MID-DAY Monday 13 January 2014 – Downtown Budapest, Hungary
An unlikely ‘random’ bomb was apparently thrown in front of a Magyar National Bank (CIB) by a rider on a motorcycle who fled the scene at a high speed. No initial reports of injuries. Questions remain.
This report will examine the implications of the following scenarios for the investigation: the intricate web of Hungarian national government control of banking; Hungary versus the EU in banking regulation conflicts; national banks competing with foreign banks for dominance in Magyar markets and the possibility of a random bomber attempting simply to create mayhem in the city center with the complicated bank issues and investigations as a carefully chosen ruse.
Why? And why CIB? Two primary questions that require context. It follows:
The recent violence in downtown Budapest is so much an anomaly that it would be easy to bypass the mention of it. International media outlets, if they carried the bombing at all, had just a very short blurb between the sports scores and the weather. The major intelligence sources noted it, but in a simple chronology of ‘what’s happening around the world.’ Unfortunately, the news of terrorist attacks in the world has become common place. The media assigns priority to stories based on body counts and when violence, as in Budapest, comes away with no one dead, it goes to the bottom of the news headlines list. Here at SCI we do not work by way of body counts but we focus on areas where our teammates and clients may be working or their families shopping and enjoying life – unaware of the Damoclean threat hanging over them. Such was the case Monday when a suspect, seen fleeing the scene on a motorcycle drove past the CIB bank building in downtown Budapest. SCI sources are working on providing more details on the location of the branch office. (See map)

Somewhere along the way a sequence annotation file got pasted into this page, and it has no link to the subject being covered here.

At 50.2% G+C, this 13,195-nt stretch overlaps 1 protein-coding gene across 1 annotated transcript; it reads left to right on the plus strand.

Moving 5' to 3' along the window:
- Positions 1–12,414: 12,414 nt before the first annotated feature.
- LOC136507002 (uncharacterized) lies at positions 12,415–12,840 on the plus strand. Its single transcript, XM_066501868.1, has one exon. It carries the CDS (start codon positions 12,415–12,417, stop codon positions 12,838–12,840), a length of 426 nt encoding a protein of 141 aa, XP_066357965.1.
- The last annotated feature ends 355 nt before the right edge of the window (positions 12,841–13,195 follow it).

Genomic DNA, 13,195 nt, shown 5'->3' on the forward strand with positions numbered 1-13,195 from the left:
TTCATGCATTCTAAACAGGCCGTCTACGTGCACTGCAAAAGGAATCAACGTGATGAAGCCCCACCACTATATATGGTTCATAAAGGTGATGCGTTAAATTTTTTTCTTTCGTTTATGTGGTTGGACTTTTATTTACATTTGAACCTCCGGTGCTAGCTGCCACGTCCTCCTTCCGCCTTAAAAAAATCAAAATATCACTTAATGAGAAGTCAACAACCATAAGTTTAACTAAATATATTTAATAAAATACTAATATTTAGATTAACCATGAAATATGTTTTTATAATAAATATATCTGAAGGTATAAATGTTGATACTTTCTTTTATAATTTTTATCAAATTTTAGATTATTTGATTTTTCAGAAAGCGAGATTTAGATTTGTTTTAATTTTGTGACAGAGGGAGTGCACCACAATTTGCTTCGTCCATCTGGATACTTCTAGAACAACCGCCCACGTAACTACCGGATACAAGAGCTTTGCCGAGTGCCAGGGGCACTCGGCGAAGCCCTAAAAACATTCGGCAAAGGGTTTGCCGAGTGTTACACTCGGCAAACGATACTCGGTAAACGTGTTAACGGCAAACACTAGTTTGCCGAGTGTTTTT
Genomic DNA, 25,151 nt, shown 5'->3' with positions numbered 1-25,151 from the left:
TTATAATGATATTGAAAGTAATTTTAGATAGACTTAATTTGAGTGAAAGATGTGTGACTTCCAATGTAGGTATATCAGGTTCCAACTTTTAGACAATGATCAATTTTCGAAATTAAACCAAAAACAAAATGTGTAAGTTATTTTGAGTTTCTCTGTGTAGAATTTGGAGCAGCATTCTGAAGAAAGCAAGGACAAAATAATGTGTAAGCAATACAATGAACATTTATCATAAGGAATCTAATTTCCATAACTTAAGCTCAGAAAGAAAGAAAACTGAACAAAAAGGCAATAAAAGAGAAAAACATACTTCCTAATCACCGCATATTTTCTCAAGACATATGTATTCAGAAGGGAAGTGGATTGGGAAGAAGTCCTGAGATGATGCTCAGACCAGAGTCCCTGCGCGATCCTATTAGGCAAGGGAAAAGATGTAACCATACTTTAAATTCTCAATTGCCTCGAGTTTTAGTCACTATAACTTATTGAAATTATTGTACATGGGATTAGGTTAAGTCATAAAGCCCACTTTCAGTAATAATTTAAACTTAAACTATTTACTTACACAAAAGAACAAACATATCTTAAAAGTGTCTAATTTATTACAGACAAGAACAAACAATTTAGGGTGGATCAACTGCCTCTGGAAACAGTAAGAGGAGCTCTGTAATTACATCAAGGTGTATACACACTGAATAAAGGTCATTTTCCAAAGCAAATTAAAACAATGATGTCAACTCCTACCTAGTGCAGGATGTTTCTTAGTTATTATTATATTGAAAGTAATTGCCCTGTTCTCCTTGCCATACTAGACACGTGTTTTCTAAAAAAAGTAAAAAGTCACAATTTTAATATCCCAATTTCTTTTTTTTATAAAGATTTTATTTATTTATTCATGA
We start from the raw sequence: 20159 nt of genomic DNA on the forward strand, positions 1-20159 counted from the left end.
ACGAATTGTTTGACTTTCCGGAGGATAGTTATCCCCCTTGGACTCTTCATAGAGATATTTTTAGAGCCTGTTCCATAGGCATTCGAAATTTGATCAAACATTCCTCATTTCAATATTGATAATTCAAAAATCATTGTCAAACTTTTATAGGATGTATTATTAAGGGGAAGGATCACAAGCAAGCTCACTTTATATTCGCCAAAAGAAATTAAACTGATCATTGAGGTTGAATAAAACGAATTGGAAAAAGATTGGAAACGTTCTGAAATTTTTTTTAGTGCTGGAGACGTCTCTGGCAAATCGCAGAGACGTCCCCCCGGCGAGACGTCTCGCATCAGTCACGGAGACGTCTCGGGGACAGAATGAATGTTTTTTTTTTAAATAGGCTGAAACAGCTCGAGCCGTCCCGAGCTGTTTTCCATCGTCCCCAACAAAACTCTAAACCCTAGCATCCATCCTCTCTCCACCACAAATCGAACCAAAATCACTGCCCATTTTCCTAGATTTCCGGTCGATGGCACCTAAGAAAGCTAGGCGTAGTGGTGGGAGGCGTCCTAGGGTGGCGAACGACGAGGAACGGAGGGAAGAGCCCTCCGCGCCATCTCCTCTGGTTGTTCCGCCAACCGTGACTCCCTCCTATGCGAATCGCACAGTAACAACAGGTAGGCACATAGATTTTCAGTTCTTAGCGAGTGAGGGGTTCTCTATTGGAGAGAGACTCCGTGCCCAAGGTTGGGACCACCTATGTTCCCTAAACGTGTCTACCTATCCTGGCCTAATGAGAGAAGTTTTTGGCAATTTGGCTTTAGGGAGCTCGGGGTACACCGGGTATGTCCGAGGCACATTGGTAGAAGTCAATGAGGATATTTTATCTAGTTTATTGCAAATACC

As recently as February 2012, Hungarian Central Bank was involved in complex political maneuvering regarding the inter-connectedness between the national government and the operation of the bank. The prime minister held the power to dismiss the head of the Data Protection Agency, Judges and to vacate laws that made CIB an ex-officio part of the national government. Government officials wanted, at that time, to require that bank officers take oaths of office and acquiesce to salary caps determined by the government. The appearance of impropriety and the allegations of corruption for some time has led Hungarians to be concerned about the CIB interconnectedness with the national government.
The 2012 political drama was followed by intercession from European officials who saw the Hungarian government’s controlling power over the CIB as a major hurdle for the nation to receive full membership in the EU. In April of 2012, European officials were notified that the Hungarian Economy Ministry had drafted legislation that amended previous laws which the EU believed limited the independence of the CIB to operate within the EU trade markets. Two immediate changes were to eliminate the requirement for a member of the national government to be present for meetings of the bank’s business. The law also eliminated the requirement that minutes of all meetings be copied to a member of the national government. Perhaps the most extensive and politically challenging issue was that the agency was pressed to drop its move for a constitutional amendment that would have permanently merge the bank with the country’s financial regulator, making the bank an official arm of the national government. These changes were submitted to the European Commission and are under review to determine to what degree these changes will enhance the country’s bid for full membership in the EU.
That returns the discussion back to the two questions: Why? Why CIB? The second question is perhaps the easier of the two to answer. The CIB may have been singled out for the terrorist bombing simply because of its relationship to Hungary’s national government. No other bank in Hungary is entangled with the government as deeply as CIB. International banks and financial institutions of all kinds flocked to Hungary after the Cold War but now operate throughout the city center and beyond with ever-increasing difficulty and financial losses. Many of the international banks and financial institutions are looking for ways out of the financial messes they have encountered while in Hungary. (More on that to follow.)